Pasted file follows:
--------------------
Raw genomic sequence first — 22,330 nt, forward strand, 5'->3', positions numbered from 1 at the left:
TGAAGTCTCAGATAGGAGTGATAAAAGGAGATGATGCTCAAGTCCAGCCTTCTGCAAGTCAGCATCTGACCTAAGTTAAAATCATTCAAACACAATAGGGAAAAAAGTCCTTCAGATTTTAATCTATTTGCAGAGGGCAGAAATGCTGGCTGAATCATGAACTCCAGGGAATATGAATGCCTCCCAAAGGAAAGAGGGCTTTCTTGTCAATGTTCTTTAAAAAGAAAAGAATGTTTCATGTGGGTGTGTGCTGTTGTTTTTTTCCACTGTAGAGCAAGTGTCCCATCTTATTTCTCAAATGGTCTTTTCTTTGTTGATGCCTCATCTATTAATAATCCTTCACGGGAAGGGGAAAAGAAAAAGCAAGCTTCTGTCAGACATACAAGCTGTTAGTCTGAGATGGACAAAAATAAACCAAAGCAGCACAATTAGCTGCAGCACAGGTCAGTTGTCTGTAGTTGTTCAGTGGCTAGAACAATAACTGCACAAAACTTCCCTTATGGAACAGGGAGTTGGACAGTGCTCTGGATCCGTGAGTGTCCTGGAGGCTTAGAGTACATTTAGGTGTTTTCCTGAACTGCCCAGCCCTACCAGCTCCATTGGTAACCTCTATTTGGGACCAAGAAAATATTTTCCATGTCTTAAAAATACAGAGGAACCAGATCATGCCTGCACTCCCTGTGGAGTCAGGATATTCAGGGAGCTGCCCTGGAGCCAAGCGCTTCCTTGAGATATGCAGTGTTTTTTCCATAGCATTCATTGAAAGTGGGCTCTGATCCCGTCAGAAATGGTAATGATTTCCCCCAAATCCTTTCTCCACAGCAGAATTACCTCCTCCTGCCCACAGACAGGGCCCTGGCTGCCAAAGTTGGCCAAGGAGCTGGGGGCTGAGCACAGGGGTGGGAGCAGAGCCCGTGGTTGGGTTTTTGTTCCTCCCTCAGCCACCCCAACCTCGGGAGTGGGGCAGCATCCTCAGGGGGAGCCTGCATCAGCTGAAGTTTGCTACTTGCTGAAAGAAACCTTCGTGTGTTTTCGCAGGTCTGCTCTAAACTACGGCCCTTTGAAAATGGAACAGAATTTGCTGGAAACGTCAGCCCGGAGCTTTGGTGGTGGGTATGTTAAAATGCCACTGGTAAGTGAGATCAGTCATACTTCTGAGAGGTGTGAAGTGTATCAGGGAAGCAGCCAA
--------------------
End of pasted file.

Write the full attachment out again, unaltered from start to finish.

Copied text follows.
Raw genomic sequence first — 22,330 nt, forward strand, 5'->3', positions numbered from 1 at the left:
TGAAGTCTCAGATAGGAGTGATAAAAGGAGATGATGCTCAAGTCCAGCCTTCTGCAAGTCAGCATCTGACCTAAGTTAAAATCATTCAAACACAATAGGGAAAAAAGTCCTTCAGATTTTAATCTATTTGCAGAGGGCAGAAATGCTGGCTGAATCATGAACTCCAGGGAATATGAATGCCTCCCAAAGGAAAGAGGGCTTTCTTGTCAATGTTCTTTAAAAAGAAAAGAATGTTTCATGTGGGTGTGTGCTGTTGTTTTTTTCCACTGTAGAGCAAGTGTCCCATCTTATTTCTCAAATGGTCTTTTCTTTGTTGATGCCTCATCTATTAATAATCCTTCACGGGAAGGGGAAAAGAAAAAGCAAGCTTCTGTCAGACATACAAGCTGTTAGTCTGAGATGGACAAAAATAAACCAAAGCAGCACAATTAGCTGCAGCACAGGTCAGTTGTCTGTAGTTGTTCAGTGGCTAGAACAATAACTGCACAAAACTTCCCTTATGGAACAGGGAGTTGGACAGTGCTCTGGATCCGTGAGTGTCCTGGAGGCTTAGAGTACATTTAGGTGTTTTCCTGAACTGCCCAGCCCTACCAGCTCCATTGGTAACCTCTATTTGGGACCAAGAAAATATTTTCCATGTCTTAAAAATACAGAGGAACCAGATCATGCCTGCACTCCCTGTGGAGTCAGGATATTCAGGGAGCTGCCCTGGAGCCAAGCGCTTCCTTGAGATATGCAGTGTTTTTTCCATAGCATTCATTGAAAGTGGGCTCTGATCCCGTCAGAAATGGTAATGATTTCCCCCAAATCCTTTCTCCACAGCAGAATTACCTCCTCCTGCCCACAGACAGGGCCCTGGCTGCCAAAGTTGGCCAAGGAGCTGGGGGCTGAGCACAGGGGTGGGAGCAGAGCCCGTGGTTGGGTTTTTGTTCCTCCCTCAGCCACCCCAACCTCGGGAGTGGGGCAGCATCCTCAGGGGGAGCCTGCATCAGCTGAAGTTTGCTACTTGCTGAAAGAAACCTTCGTGTGTTTTCGCAGGTCTGCTCTAAACTACGGCCCTTTGAAAATGGAACAGAATTTGCTGGAAACGTCAGCCCGGAGCTTTGGTGGTGGGTATGTTAAAATGCCACTGGTAAGTGAGATCAGTCATACTTCTGAGAGGTGTGAAGTGTATCAGGGAAGCAGCCAA